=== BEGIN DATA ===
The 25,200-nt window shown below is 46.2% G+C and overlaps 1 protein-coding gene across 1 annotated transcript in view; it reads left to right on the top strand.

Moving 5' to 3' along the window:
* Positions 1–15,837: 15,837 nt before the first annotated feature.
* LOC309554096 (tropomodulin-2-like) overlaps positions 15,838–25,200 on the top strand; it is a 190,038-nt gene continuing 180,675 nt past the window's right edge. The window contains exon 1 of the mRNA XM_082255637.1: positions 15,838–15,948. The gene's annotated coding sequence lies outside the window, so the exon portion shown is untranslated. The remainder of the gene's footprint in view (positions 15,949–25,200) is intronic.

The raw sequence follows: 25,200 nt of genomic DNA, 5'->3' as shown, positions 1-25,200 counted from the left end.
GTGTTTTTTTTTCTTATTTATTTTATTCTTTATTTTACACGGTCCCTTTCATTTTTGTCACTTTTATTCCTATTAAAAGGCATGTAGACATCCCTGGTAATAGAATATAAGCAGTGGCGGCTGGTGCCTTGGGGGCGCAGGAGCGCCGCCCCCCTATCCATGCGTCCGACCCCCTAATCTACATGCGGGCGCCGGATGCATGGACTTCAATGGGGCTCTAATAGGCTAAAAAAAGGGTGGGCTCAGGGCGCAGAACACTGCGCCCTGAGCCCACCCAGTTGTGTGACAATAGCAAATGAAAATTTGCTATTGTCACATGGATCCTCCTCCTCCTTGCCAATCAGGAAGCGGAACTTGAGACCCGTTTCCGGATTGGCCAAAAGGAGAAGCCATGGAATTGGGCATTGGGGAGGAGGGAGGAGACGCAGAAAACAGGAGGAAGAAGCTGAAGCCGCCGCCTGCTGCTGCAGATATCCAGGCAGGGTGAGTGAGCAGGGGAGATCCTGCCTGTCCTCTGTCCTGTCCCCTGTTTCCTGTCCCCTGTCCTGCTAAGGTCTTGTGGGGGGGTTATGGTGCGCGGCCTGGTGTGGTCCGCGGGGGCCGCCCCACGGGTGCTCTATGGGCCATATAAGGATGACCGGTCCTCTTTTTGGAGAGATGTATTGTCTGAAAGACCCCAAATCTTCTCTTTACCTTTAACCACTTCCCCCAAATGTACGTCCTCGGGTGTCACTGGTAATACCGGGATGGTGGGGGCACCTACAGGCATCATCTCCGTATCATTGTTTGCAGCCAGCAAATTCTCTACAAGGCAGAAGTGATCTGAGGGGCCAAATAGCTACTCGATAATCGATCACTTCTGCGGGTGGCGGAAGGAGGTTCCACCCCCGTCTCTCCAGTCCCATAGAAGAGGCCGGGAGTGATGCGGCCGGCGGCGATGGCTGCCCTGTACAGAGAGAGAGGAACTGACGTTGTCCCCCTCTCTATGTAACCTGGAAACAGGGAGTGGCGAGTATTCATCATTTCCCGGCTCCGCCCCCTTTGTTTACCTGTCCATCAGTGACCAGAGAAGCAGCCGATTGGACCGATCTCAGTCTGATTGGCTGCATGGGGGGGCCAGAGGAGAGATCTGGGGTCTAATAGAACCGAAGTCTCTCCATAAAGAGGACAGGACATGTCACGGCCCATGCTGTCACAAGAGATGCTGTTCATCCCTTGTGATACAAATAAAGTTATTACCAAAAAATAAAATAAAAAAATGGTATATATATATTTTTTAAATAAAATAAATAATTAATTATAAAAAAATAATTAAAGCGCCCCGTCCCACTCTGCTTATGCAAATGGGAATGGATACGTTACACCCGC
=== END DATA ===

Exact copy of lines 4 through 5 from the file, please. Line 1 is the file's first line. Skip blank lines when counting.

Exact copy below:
* LOC309554096 (tropomodulin-2-like) overlaps positions 15,838–25,200 on the top strand; it is a 190,038-nt gene continuing 180,675 nt past the window's right edge. The window contains exon 1 of the mRNA XM_082255637.1: positions 15,838–15,948. The gene's annotated coding sequence lies outside the window, so the exon portion shown is untranslated. The remainder of the gene's footprint in view (positions 15,949–25,200) is intronic.

The raw sequence follows: 25,200 nt of genomic DNA, 5'->3' as shown, positions 1-25,200 counted from the left end.